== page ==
As tensions become increasingly frayed, the line between ally and enemy becomes blurred

As tensions become increasingly frayed, the line between ally and enemy becomes blurred

Verdict:

New World is a powerful and exemplary gangster film, examining the power play that occurs when the head of a criminal corporation is killed. Director Park Hoon-jeong expertly weaves a tangled web of gangsters and police into a compelling and thrilling story of corruption and betrayal. The film is also bolstered by fantastic performances from A-list stars including Choi Min-shik, Hwang Jeong-min and Lee Jeong-jae, who are continually fascinating to watch. While the focus on positioning characters and the shady deals that are made make the film a somewhat impersonal affair, New World is enthralling gangster epic that fans of the genre will not want to miss.

★★★★☆

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JIFF 2013

JIFF 2013: Korea Cinemascape

JIFF 2013

JIFF 2013

As part of the build up towards the 2013 installment of the Jeonju International Film Festival, last time here at Hanguk Yeonghwa the ten selected independent films that form the ‘Korean Films in Competition’ were profiled. What they highlight is that JIFF is still continuing to seek out new and fresh film-making talent as the directors are all relatively unknown, raising the possibility for ‘discovering’ quality productions and act as a potential springboard for future festival runs.

Yet JIFF 2013 is also featuring some of the more commercial films to emerge from Korea under the banner of ‘Korea Cinemascape’. In keeping with the festival tradition the themes are quite broad in scope allowing for a range of diverse projects to appear, from star-studded gangster and action epics through to more low-key dramatic pieces. Here are the films announced as part of the ‘Korea Cinemascape’.

Burn, Release, Explode, The Invincible (연소, 석방, 폭발, 대적할 이가 없는)

Burn, Release, Explode, The Invincible (연소, 석방, 폭발, 대적할 이가 없는)

Burn, Release, Explode, The Invincible (연소, 석방, 폭발, 대적할 이가 없는)

Director: Kim Su-hyun  (김수현)

Synopsis: A title that’s almost a story in itself, Burn, Release, Explode, The Invincible charts the life of actor Kim Sang-hyun and the unfolding drama. Described as ‘bohemian and arty’, the 53 minute drama sounds like an interesting exploration of the acting world.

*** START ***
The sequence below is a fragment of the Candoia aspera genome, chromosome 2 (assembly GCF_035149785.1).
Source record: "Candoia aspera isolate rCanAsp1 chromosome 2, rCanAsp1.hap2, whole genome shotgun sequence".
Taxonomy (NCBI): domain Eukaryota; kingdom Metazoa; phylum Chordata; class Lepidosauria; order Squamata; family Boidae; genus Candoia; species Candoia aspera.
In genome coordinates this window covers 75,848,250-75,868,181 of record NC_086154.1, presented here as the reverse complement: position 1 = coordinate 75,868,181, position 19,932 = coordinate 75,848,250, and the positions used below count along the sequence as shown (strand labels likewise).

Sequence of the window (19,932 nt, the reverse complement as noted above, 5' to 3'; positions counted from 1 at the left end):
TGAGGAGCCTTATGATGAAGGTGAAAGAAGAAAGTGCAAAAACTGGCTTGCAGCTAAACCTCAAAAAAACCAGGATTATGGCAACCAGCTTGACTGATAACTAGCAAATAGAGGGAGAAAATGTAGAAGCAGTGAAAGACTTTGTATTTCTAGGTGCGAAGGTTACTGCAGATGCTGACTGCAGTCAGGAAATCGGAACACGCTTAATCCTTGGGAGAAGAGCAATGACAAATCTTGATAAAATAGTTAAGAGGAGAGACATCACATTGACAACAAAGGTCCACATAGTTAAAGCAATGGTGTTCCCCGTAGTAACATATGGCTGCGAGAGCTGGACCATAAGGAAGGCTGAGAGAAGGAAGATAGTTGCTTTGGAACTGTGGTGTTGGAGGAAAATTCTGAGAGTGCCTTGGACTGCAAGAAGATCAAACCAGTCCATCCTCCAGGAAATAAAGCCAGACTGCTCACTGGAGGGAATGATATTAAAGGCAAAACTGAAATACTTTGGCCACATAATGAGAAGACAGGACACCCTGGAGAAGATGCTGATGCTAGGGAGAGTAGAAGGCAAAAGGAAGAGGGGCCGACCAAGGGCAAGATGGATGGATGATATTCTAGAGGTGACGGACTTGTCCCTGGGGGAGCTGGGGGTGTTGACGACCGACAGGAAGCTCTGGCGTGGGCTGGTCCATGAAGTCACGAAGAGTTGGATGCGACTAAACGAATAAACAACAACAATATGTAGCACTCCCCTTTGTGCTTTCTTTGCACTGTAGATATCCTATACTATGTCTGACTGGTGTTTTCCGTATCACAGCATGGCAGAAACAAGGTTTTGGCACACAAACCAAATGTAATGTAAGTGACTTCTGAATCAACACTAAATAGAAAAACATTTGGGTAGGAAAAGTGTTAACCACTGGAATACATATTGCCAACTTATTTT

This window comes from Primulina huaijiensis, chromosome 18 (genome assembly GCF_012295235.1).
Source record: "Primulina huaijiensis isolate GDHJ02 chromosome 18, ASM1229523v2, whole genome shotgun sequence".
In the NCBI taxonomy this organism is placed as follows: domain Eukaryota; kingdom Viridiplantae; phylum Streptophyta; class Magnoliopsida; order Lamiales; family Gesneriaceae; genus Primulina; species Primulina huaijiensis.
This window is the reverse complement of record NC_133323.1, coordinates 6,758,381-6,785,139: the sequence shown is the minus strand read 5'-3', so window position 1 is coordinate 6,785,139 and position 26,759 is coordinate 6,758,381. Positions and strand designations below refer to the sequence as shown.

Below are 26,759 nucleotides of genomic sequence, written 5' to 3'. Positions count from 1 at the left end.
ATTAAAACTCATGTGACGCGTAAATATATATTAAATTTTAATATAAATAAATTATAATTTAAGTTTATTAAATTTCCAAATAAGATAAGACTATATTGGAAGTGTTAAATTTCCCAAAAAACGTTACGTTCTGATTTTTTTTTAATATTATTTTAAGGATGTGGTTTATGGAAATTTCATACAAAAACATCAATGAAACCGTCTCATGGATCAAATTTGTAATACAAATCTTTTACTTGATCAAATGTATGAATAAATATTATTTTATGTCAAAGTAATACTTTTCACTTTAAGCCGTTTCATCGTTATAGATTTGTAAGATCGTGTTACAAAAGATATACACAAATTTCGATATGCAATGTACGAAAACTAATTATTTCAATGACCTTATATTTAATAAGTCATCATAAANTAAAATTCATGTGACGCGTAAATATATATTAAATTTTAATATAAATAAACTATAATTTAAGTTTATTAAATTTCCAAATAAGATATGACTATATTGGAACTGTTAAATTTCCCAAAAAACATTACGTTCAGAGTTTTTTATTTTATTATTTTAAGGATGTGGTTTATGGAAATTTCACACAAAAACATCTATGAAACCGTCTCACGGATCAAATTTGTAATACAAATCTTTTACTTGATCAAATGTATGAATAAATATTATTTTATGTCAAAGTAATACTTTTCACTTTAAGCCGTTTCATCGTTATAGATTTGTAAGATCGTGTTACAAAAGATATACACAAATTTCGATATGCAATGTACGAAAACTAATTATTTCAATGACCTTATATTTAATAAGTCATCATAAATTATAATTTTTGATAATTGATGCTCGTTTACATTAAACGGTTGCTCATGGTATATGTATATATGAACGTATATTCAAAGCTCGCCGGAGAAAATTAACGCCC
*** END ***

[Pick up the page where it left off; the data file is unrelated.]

Fist of Legend (전설의 주먹)

Fists of Legend (전설의 주먹)

Fists of Legend (전설의 주먹)

Director: Kang Woo-seok (강우석)

Synopsis: Blockbuster action film Fists of Legend features several A-list stars including Hwang Jeong-min and Yoo Joon-sang, and helmed by the mighty Kang Woo-seok who has been responsible for a string of hits both as producer and director. Word of mouth is positive on this tent-pole actioner, which sees three middle-aged friends reunited in a fighting contest for a large cash prize. As JIFF is mostly concerned with independent features, Fists of Legend will offer a change of pace for those seeking big-budgeted action. Check out the trailer below:

Garibong (가리봉)

Garibong (가리봉)

Garibong (가리봉)

Director: Park Ki Yong (박기용)

Synopsis: This documentary feature by director Park Ki-yong explores the immigrant experience of workers residing in Garibong-dong. Stories involving foreigners and the difficulties of cultural assimilation have become more prominent in recent years, and Garibong could offer a fresh perspective.

Juvenile Offender (범죄소년)

Juvenile Offender (범죄소년)

Juvenile Offender (범죄소년)

Director: Kang Yi-kwan (강이관)

Synopsis: Juvenile Offender made waves upon its release in 2012, with its story of disaffected youth, crime, and familial relationships. The film from director Kang, who previous helmed the Moon So-ri starring Sakwa (사과), premiered in Vancouver and won the coveted Special Jury Award and Best Actor for Seo Young-ju at the Tokyo International Film Festival. With the focus on human rights (indeed, it was partly funded by The National Human Rights Commission of Korea) and timely examination of socio-cultural issues it’s great to see the film get more exposure at JIFF. See below for the trailer:

Mr. Vertigo (축지법과 비행술)

Mr. Vertigo (축지법과 비행술)

Mr. Vertigo (축지법과 비행술)

Director: Lee Kyung-sub (이경섭)

Synopsis: Renowned character actor Oh Dal-su stars in Mr. Vertigo, a story about a man seeking to add excitement and difference to his boring life. At 25 minutes long, the film has the potential to be one of the more off-beat and humourous short stories at the festival.